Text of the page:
👉🏻 You’ve eaten out and estimate you are 50 g short on your protein targets.
Consider having a protein shake or ‘protein mug cake’ (instructions below). However, do not do this if you estimate you were over on your other macros and thus over on your total caloric budget. Recall from The Muscle and Strength Nutritional Pyramid of Importance, hitting your caloric intake is more important than hitting your protein intake (or any other macronutrient for that matter).
👉🏻 You ate out and could not fully control what was on that particular meal.
If you can, try to estimate what is in the meal by eyeballing it (refer to the sister article on counting macros for more on this). ‘Adjust’ things after as best you can with one of the examples above.
👉🏻 You’re going away for the weekend and won’t be able to cook.
If you have been dieting for a while, you risk binge eating if left to your own devices. Eyeball your foods if you can, but if you can’t (or don’t want to), just apply the following rules that my clients have had success with.
I add this here because advice for hitting protein targets is such a common question in comments on social media.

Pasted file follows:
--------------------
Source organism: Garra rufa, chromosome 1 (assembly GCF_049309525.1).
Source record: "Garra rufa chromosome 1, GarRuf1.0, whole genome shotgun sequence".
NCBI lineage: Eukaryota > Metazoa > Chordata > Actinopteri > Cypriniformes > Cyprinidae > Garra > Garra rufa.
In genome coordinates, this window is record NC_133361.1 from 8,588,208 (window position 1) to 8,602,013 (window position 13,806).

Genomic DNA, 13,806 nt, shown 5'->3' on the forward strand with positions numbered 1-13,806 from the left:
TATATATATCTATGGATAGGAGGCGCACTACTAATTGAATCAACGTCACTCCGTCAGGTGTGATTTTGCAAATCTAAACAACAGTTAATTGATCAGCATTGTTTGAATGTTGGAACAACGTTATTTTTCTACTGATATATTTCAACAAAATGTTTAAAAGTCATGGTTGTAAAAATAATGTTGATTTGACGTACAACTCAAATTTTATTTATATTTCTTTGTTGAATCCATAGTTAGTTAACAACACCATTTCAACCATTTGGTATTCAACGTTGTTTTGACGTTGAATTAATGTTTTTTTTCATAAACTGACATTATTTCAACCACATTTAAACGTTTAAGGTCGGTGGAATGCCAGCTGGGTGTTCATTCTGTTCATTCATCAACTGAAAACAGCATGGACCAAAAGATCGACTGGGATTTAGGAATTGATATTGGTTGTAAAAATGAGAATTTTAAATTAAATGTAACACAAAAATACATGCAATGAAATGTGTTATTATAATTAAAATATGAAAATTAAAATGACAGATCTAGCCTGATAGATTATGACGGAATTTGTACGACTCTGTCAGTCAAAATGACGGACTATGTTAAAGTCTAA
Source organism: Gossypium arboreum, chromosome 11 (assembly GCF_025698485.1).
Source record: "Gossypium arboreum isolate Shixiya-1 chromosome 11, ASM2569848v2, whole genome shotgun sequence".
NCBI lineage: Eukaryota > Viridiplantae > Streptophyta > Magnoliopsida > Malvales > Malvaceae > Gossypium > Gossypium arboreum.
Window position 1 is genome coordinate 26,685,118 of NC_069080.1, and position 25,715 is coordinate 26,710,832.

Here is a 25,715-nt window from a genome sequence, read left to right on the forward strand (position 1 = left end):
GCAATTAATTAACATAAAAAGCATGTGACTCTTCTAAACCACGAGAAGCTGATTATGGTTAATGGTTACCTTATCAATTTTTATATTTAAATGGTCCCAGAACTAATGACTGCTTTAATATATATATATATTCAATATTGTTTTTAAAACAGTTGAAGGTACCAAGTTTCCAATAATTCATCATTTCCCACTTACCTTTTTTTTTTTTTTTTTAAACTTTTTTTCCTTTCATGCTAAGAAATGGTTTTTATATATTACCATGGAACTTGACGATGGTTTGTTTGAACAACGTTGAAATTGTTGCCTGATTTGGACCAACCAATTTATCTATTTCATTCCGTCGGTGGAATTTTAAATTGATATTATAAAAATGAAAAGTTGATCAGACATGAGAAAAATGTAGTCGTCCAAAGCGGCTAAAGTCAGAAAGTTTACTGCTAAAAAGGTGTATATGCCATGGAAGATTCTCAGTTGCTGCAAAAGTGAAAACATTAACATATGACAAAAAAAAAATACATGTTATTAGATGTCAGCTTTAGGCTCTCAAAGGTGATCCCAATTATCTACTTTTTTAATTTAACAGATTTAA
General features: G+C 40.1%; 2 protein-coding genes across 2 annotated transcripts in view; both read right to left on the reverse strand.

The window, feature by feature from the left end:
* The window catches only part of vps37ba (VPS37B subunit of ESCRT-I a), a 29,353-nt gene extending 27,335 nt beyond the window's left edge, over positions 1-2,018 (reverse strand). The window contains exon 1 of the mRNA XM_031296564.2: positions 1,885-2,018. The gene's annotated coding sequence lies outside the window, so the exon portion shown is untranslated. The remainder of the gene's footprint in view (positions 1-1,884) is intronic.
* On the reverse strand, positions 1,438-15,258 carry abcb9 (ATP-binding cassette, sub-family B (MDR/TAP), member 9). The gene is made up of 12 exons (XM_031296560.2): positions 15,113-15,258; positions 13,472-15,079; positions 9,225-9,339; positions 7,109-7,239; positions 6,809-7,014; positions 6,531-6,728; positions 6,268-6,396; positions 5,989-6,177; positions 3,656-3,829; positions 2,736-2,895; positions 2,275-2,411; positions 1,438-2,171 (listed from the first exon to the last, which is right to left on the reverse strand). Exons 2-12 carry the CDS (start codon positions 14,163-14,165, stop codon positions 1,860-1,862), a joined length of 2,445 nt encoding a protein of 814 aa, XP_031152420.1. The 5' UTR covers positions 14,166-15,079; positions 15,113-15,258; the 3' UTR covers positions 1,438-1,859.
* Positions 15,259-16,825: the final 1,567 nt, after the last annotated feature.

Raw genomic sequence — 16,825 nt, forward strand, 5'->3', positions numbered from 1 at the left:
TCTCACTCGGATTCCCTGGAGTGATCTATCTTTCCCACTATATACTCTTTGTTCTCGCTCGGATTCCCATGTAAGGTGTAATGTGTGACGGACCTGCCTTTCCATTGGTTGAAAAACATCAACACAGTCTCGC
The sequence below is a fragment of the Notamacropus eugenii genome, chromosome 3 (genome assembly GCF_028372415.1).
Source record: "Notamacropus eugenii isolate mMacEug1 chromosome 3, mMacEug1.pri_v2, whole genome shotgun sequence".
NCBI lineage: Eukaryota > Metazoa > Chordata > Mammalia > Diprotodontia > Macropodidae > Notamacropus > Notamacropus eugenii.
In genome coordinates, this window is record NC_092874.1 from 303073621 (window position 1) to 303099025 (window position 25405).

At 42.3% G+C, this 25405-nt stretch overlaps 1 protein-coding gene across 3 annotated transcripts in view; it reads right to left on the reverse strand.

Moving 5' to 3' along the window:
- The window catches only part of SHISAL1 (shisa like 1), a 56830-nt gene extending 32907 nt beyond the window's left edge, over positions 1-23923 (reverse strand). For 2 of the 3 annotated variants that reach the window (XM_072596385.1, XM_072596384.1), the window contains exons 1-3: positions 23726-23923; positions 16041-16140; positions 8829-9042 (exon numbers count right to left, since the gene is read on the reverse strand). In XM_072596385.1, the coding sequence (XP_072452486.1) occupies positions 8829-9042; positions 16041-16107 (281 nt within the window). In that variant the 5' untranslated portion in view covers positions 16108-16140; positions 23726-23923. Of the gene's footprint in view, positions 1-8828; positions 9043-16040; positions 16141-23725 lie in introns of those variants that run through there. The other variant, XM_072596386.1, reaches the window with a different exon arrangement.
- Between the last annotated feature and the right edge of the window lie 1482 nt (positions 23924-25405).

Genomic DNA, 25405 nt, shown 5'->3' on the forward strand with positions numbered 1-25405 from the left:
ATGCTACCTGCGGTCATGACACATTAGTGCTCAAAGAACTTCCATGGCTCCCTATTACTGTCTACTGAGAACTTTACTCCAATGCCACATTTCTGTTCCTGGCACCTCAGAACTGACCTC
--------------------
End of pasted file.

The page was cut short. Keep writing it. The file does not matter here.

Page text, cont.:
For more useful graphics, check out my Instagram.
Approximately half of my clients travel regularly for business and have to implement these strategies often. This makes things more challenging, but by far, the most important determinant of success or failure for these clients over the years has been their attitude. – Aim to be consistent over the long-term rather than stressing yourself above being perfect. Do what you can rather than taking minor derailments as an excuse to binge-eat for a day. We are the product of our habits, not the occasions.
Thank you for reading. If you have any questions please hit me up in the comments. If you can think of someone who might benefit from reading this, please share it.
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Like, seriously complicated. I’d highly recommend this article on Examine.com if the subject interests you.
“We have evidence that eating more saturated fat (instead of unsaturated fat) increases known risk factors for heart disease, such as blood lipids, but studies looking at the big picture do not find a link between saturated fat and heart disease. How can this be?
“The simple answer is that fat intake is but a single piece of the heart-disease puzzle. Eating more saturated fat may increase your risk of developing heart disease, but that doesn’t mean you will develop heart disease. Conversely, banning all saturated fat from your diet does not make your heart attack proof.
“In other words, rather than singling out any food or nutrient, we need to consider a person’s overall diet and lifestyle.”
This means: un-fatten yourself, eat a varied diet containing fruit and vegetables, primarily whole (rather than refined) grains, don’t eat too much processed red meat, exercise. ↩